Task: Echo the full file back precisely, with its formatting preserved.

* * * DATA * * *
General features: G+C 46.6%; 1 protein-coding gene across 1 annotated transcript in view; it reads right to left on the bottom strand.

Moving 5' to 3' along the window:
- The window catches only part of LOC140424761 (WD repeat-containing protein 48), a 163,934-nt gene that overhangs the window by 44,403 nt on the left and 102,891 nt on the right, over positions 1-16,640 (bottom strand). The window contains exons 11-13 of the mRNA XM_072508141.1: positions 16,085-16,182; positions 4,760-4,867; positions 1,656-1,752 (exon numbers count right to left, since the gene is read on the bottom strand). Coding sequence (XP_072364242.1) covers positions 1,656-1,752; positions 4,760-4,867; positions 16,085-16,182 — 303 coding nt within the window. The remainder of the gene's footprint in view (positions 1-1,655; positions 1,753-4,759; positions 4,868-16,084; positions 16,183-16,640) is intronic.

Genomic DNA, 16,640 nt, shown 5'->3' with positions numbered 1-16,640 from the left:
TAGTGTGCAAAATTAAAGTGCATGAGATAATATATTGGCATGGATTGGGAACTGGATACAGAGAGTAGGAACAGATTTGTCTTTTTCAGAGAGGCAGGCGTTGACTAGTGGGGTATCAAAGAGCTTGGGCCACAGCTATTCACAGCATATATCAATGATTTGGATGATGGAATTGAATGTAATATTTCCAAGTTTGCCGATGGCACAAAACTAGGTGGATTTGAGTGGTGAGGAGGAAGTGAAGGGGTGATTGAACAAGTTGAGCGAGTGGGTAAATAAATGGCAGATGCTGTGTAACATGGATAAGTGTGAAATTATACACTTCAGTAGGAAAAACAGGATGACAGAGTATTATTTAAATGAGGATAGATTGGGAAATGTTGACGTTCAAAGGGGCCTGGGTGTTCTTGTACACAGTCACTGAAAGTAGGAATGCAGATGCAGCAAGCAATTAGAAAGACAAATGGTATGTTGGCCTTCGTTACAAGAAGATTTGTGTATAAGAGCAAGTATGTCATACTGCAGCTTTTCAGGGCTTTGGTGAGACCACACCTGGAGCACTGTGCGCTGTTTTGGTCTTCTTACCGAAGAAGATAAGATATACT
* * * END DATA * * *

General features: G+C 46.6%; 1 protein-coding gene across 1 annotated transcript in view; it reads right to left on the bottom strand.

Moving 5' to 3' along the window:
- The window catches only part of LOC140424761 (WD repeat-containing protein 48), a 163,934-nt gene that overhangs the window by 44,403 nt on the left and 102,891 nt on the right, over positions 1-16,640 (bottom strand). The window contains exons 11-13 of the mRNA XM_072508141.1: positions 16,085-16,182; positions 4,760-4,867; positions 1,656-1,752 (exon numbers count right to left, since the gene is read on the bottom strand). Coding sequence (XP_072364242.1) covers positions 1,656-1,752; positions 4,760-4,867; positions 16,085-16,182 — 303 coding nt within the window. The remainder of the gene's footprint in view (positions 1-1,655; positions 1,753-4,759; positions 4,868-16,084; positions 16,183-16,640) is intronic.

Genomic DNA, 16,640 nt, shown 5'->3' with positions numbered 1-16,640 from the left:
TAGTGTGCAAAATTAAAGTGCATGAGATAATATATTGGCATGGATTGGGAACTGGATACAGAGAGTAGGAACAGATTTGTCTTTTTCAGAGAGGCAGGCGTTGACTAGTGGGGTATCAAAGAGCTTGGGCCACAGCTATTCACAGCATATATCAATGATTTGGATGATGGAATTGAATGTAATATTTCCAAGTTTGCCGATGGCACAAAACTAGGTGGATTTGAGTGGTGAGGAGGAAGTGAAGGGGTGATTGAACAAGTTGAGCGAGTGGGTAAATAAATGGCAGATGCTGTGTAACATGGATAAGTGTGAAATTATACACTTCAGTAGGAAAAACAGGATGACAGAGTATTATTTAAATGAGGATAGATTGGGAAATGTTGACGTTCAAAGGGGCCTGGGTGTTCTTGTACACAGTCACTGAAAGTAGGAATGCAGATGCAGCAAGCAATTAGAAAGACAAATGGTATGTTGGCCTTCGTTACAAGAAGATTTGTGTATAAGAGCAAGTATGTCATACTGCAGCTTTTCAGGGCTTTGGTGAGACCACACCTGGAGCACTGTGCGCTGTTTTGGTCTTCTTACCGAAGAAGATAAGATATACT